Ok it looks like I cant include embedded images so here are some links to display the two seaonal maps

    GISS 1970 to 2010 raw data DJF mean slopes

    and

    GISS 1970 to 2010 raw data JJA mean slopes

  37. Craig Loehle said

    Let me clarify, I don’t mean to say the methods ALWAYS lead to a warming bias. Individual sites could be adjusted the other way. It is a NET warming bias when summed over thousands of sites.

  38. Jeff Id said

    I’ve got free wordpress. If someone knows how to allow embedded images in this version, please send an email or comment on the open thread. Thx.

  39. Espen said

    #34, KevinUK

    The interesting about it being primarily the NH warming from 1970-2010 is that the NH is where the temperatures seems to have the most prominent multidecadal fluctuations, e.g. in the Barents Sea.

  40. KevinUK said

    #35, Craig,

    As Giorgio Gilestro (GG), RomanM, RC and several others (including myself) have also shown it is a relatively small positive warming imbalance that amounts to roughly a third of the claimed ‘unprecedented’ 0.6C/century 20th century warming trend. So not an insignifant imbalance (I personally wouldn’t call it a bias as that implies motive).

    Vjones and I are just in the process of preparing a new thread on ‘diggingintheclay’ which shows some very interesting ‘scatter plots’ (similar to RomanM’s but showing warming/cooling trends instead of adjustments) for raw versus adjusted trends for the NOAA GHCN and GISS datasets. It’s basically an extension of GG’s analysis that shows the raw/adjusted data warming/cooling trends in much more detail. Its what I asked GG to do, but he declined as he felt (very inscientifically in my opinion) that becaus ehis analysis had achieved the result he had wanted (‘no smoking gun’) that it wasn’t worth his while doing any further analysis. Thankfully there are several of us, who disagreed with him (and Eric Steig) and who have completed his analysis for him.

  41. DG said

    I’m still not understanding how the baseline adjustment is calculated at .146 (HadCRUT) between satellite at 4.4 km and near surface.

    Is the absolute temperature the same at 4.4 km and the surface? It is said the trend is the important metric however it is often stated the two products are in “good agreement”. It would seem the absolute temperature would decrease with height, no?

    Also, according to AGW theory, shouldn’t the troposphere be warming at a faster rate than the surface?

  42. P Gosselin said

    Some days I just don’t feel like arguing about AGW.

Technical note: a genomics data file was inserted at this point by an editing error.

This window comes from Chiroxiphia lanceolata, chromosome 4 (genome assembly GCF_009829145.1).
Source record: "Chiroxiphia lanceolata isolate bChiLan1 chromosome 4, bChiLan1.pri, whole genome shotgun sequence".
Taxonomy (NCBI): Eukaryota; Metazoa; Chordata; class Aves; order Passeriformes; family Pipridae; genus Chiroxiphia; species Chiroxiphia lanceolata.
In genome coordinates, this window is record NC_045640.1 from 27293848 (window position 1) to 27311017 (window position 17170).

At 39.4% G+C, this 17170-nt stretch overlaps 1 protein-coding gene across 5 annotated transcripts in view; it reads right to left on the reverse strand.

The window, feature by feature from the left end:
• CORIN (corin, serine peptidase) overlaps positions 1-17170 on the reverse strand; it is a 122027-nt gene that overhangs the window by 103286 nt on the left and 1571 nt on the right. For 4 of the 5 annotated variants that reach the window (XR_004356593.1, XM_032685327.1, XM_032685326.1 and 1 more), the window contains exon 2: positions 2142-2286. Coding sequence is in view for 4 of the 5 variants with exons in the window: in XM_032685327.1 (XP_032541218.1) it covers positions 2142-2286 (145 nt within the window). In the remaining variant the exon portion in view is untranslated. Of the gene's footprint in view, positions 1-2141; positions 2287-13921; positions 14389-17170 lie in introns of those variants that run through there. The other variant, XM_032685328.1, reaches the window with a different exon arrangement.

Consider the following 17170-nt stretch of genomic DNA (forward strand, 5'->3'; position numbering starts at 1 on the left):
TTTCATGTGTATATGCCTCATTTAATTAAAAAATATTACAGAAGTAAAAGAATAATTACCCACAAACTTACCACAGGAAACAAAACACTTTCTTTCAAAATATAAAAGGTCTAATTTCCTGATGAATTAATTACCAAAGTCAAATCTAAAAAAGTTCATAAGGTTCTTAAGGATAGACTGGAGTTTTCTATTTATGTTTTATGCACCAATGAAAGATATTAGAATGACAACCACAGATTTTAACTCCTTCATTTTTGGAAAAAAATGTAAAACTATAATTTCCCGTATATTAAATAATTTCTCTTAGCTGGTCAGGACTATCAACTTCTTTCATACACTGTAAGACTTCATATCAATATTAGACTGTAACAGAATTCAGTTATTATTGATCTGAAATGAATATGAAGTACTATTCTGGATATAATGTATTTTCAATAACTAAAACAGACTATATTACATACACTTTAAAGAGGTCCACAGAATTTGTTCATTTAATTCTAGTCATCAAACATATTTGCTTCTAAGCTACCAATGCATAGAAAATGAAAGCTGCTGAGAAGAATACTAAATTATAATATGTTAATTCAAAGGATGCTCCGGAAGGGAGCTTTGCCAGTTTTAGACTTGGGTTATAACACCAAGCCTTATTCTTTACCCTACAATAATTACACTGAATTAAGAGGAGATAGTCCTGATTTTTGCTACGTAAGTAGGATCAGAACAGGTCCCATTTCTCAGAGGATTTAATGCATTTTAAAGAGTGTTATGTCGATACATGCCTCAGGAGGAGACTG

This is all you need to know:

  43. Kenneth Fritsch said

    I can add a couple of points to what I think was a reasonable explanation of the USHCN methods of detecting significant change points from adjacent/correlating station time series differences. The change point method for USHCN was applied with the introduction of the Version 2 data series. I do not know for certain, but I believe that the mnethod is now applied to the GHCN series also.

    GISS does not use change point but rather meta data and in some cases subjective eyeballing to make homogeneity adjustments. TOBS is a large adjustment that GISS and USHCN apply in similar fashion and USHCN uses in addition to change point.

    I did some considerable analyses of change points for USHCN data on using the change point (breakpoint) algorithm in R on Version 1 and Version 2 data for individual stations. Version 1 and 2 were both found to have different (and many) significant change points for some stations. The change point method as applied by Version 2 does not eliminate change points. The differences in trends (1920-present) for the Version 1 versus Version 2 for individual stations could be large and in either direction. Version 2 resulted in a greater overall warming trend for the lower 48 US states from 1920-present than Version 1 by something greater than 0.1 degree C per century – as I recall.

    There are statistically significant differences in some time periods and regions of the globe between GISS and GHCN and since we do not have an absolute with which to compare these series, we have to compare one to the other and assume either one is incorrect and other correct or they might both be incorrect.

    I have been searching for information on how CRU makes adjustment to raw temperature data and without much success.

    It was an eye opener when I went to individual station differences for the USHCN Version 1 and 2 series and found large differences for not a small number of stations. Particulary this is true when you consider that USHCN made claims for the Version 1 series and used it for many years. The USHCN literature does little in the way of individual station comparisons between series versions. What I think individual station differences between versions does is put a larger uncertainty (variation) on the station temperature and trend estimates then other ways of looking at the data would. That is why I am currently comparing individual station temperature trends within 5 x 5 degree grids.